Our country-men reckon this among the wonders of the Nation. For it is unaccountable, how such stones should come there (seeing all that country wants ordinary stones for building;) and by what means they were raised. Of these things I shall not attempt any exact account, but only lament, that the founders of this noble Monument cannot be traced out. Yet it is the opinion of some, that these stones are not natural or such as are dug out of the Quarries,Artifical Rocks. but artificial, of fine sand cemented together by a glewy sort of matter; like those monuments which I have seen in Yorkshire. And this is no new thing: For do we not read in Pliny, that the sand of Puteoli, if cover’d with water, is presently turn’d into stone? and that the Cisterns at Rome being made of sand and strong lime, are so tempered, that they seem to be real stone? and that small pieces of marble have been so cemented, that statues made of it have been taken for one entire piece of marble: ⌈However, others who have viewed them (and particularly Mr. Inigo Jones, who hath written an entire Discourse concerning them) affirm, that they are purely natural.⌉ The Tradition is, that Ambrosius Aurelianus, or Uther his brother, erected it by the help of Merlin the Mathematician, in memory of the Britains there slain by treachery, in a conference with the Saxons. From whence Alexander Necham, a Poet of the middle age, in a poetical way, but without any great fancy, made the following verses; grounding them on the British History of Geoffrey.

Nobilis est lapidum structura, Chorea Gigantum,
Ars experta suum posse, peregit opus.
Quod ne prodiret in lucem segnius, artem
Se, viresque suas consuluisse reor.
Hoc opus adscribit Merlino garrula fama,
Filia figmenti fabula vana refert.
Illa congerie fertur decorata fuisse
Tellus, quæ mittit tot Palamedis aves.
Hinc tantum munus suscepit Hibernia gaudens,
Nam virtus lapidi cuilibet ampla satis.
Nam respersus aquis magnam transfundit in illâ
Vim, queis curari sæpius æger eget.
Uther Pendragon molem transvexit ad Ambri
Fines, devicto victor ab hoste means.

Penes O quot nobilium, quot corpora sacra virorum,
Illic Hengisti proditione jacent!
Intercepta fuit gens inclyta, gens generosa
Intercepta, nimis credula, cauta minus.
Sed tunc enituit præclari Consulis Eldol
Virtus, qui letho septuaginta dedit.

The Giant’s Dance, the ever famous pile,
Where painful Art hath shew’d her deepest skill.
Old stories this ascribe to Merlin’s spells,
And prating Fame the mighty wonder tells.
At first the monstrous work in Scythia stood,
Thence joyful Ireland took the happy load.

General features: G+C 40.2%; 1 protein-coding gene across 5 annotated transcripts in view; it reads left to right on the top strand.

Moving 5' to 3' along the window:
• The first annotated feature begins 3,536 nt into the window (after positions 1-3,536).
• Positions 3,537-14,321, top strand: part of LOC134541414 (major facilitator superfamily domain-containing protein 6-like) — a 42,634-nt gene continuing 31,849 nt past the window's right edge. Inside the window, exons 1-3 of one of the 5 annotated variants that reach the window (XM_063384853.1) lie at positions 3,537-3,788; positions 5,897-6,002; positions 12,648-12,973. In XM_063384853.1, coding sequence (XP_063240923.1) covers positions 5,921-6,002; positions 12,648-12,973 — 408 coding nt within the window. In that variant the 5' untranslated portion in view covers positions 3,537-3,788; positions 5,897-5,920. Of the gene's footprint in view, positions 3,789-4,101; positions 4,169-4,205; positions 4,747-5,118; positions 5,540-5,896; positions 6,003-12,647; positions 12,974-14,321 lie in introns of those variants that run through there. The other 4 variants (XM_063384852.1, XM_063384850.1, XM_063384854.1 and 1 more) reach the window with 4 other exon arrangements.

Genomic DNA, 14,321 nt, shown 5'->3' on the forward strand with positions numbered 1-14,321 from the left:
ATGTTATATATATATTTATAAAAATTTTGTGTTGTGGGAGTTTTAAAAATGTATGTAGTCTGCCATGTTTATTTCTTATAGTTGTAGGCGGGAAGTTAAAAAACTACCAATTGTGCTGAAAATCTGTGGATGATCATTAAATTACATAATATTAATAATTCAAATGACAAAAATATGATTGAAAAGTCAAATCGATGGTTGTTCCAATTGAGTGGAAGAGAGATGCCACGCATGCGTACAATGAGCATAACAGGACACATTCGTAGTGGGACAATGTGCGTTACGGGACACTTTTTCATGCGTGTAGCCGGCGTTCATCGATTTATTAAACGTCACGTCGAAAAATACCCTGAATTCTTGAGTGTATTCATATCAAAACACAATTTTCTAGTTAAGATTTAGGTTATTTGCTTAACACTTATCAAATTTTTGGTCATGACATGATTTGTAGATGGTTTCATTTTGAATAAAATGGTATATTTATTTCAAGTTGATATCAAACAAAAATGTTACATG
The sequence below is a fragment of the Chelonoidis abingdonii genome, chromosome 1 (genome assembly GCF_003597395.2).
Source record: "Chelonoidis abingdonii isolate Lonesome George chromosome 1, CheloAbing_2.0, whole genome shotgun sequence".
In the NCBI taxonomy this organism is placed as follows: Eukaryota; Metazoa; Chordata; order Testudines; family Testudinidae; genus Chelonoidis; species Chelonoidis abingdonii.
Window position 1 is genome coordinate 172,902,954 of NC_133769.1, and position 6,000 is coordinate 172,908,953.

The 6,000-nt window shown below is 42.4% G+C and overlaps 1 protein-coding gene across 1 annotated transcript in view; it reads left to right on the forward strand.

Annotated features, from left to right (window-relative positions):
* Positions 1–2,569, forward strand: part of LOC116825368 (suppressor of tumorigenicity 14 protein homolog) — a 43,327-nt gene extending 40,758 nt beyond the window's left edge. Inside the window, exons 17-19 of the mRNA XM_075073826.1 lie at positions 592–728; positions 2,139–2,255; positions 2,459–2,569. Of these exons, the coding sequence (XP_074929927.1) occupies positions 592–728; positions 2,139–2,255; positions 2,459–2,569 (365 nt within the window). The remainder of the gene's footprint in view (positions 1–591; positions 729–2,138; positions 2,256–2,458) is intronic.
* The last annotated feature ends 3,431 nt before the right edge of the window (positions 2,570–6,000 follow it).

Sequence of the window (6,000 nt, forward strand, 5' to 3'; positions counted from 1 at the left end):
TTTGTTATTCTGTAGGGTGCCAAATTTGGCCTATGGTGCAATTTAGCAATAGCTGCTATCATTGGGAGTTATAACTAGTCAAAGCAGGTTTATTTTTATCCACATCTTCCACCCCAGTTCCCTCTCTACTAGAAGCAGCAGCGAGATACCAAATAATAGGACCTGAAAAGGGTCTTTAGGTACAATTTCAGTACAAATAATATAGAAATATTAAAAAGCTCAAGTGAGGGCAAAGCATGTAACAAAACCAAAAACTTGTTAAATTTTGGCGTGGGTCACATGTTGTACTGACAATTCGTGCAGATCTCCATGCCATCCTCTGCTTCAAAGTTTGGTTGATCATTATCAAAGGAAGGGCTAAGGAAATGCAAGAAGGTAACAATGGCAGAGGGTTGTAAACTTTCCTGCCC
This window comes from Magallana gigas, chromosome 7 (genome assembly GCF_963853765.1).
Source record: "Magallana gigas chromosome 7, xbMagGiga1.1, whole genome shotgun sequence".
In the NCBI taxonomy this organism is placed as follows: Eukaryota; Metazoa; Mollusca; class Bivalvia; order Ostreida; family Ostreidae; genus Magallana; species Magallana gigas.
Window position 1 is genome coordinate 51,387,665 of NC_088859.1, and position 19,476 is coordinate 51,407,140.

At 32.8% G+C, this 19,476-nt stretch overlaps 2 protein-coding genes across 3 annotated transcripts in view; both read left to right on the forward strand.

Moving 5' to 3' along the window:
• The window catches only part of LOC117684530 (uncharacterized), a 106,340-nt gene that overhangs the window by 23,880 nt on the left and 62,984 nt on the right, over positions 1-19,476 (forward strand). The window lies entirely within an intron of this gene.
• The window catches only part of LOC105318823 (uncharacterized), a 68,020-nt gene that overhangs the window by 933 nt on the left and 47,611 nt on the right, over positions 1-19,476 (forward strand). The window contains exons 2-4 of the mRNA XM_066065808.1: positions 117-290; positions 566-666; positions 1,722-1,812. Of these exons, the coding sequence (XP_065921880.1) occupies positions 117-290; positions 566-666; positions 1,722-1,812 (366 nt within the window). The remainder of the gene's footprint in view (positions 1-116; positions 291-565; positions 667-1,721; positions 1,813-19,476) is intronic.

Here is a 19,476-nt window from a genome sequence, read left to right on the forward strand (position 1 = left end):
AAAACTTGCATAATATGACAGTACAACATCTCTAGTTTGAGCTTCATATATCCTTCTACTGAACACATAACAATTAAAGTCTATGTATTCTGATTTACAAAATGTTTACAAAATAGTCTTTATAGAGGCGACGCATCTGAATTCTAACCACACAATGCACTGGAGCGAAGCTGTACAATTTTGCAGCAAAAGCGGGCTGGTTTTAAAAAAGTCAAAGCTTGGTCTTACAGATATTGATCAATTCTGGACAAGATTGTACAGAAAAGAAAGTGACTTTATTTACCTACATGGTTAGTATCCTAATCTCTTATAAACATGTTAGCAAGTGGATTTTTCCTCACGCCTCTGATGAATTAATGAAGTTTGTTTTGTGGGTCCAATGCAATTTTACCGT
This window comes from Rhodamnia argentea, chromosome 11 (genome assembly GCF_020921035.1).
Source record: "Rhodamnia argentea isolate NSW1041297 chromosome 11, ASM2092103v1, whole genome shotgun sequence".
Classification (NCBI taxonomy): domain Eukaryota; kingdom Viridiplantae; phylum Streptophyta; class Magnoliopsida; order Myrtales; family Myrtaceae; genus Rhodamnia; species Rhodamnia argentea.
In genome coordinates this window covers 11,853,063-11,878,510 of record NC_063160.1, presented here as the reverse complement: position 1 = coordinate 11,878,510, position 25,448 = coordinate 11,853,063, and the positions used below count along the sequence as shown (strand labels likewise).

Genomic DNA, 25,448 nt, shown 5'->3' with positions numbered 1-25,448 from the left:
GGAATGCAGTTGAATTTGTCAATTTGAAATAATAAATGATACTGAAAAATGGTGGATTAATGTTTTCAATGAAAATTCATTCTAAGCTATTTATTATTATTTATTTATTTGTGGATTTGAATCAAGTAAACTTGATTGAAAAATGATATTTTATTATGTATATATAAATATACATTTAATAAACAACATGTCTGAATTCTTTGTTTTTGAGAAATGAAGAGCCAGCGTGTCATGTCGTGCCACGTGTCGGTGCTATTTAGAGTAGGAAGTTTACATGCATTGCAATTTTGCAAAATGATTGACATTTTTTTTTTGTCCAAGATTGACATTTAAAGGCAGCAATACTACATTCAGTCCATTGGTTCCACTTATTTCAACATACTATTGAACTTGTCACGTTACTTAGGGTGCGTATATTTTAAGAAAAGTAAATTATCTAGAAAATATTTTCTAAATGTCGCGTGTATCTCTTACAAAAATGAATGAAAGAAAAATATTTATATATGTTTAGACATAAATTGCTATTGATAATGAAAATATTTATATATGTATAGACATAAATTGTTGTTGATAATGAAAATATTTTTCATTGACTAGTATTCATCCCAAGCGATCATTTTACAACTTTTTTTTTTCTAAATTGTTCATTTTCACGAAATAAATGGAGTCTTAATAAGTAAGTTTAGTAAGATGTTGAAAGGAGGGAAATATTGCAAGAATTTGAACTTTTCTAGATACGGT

For all the Stones some useful secrets have,
And steep’d in waters, healing virtues leave.
Renown’d Pendragon from the conquer’d Isle
Remov’d to Amber’s plains his wondrous spoil.
Of what brave souls are there the reliques laid,
By wicked Hengist’s treacherous arts betray’d!
Stout hearts they had, and strength unmatch’d in war,
But too much credit, and too little care.
Yet furious Eldor here his valour show’d,
And clear’d his way, with sev’nty Traytors blood.

Others relate, that the Britains built this as a magnificent monument for the same Ambrosius, in the place where he was slain by the Enemy; that this Pile might be as it were an Altar erected at the publick charge, to the eternal memory of his Valour.

⌈This celebrated piece of Antiquity hath engaged the Pens of several curious and learned Persons; and almost as many as have written, have fallen into several and distinct Opinions concerning the Occasion and Antiquity of it. Which Opinions,Opinions concerning Stonehenge. with some few remarks upon them, it may not be improper to subjoin; and such a short view, is all that the nature of our present design will admit. The opinions about it may be reduc’d to these 7 heads; Phoenicians Belgae Caesar Coelum 1. That it is a work of the Phœnicians, as Mr. Sammes in his Britannia conceits; a conjecture, that has met with so little approbation, that I shall not stay to confute it. 2. That it was a Temple of the Druids long before the coming-in of the Romans; which Mr. John Aubrey, Fellow of the Royal Society, endeavours to prove in his Manuscript Treatise, entitled Monumenta Britannica. 3. That it was an old Triumphal British Monument, erected to Anaraith the Goddess of Victory, after a bloody battle won by the illustrious Stanings and his Cangick Giants, against Divitiacus and his Belgæ; and that the Captives and Spoils were sacrificed to the said Idol in this Temple. An opinion advanced (upon what grounds I know not) in an anonymous MS.Penès Dom. Paschal. written about the year 1666. 4. That it was a monument rais’d by the Britains in memory of Queen Boadicia; which is advanced by the Author of Nero-Cæsar. 5. That it was a Temple, built by the Romans to the God Cœlum or Terminus, of the Tuscan order; which is Mr. Jones’s opinion in his ingenious Conjectures upon this subject. 6. That it was the burial-place of Uther Pendragon, Constantine, Ambrosius, and other British Kings; or, as others would have it, a monument set-up by Ambrosius in memory of the Britains slain here. 7. That it was a Danish monument, erected either for a burial-place, or as a trophy for some victory, or for the election and coronation of their Kings.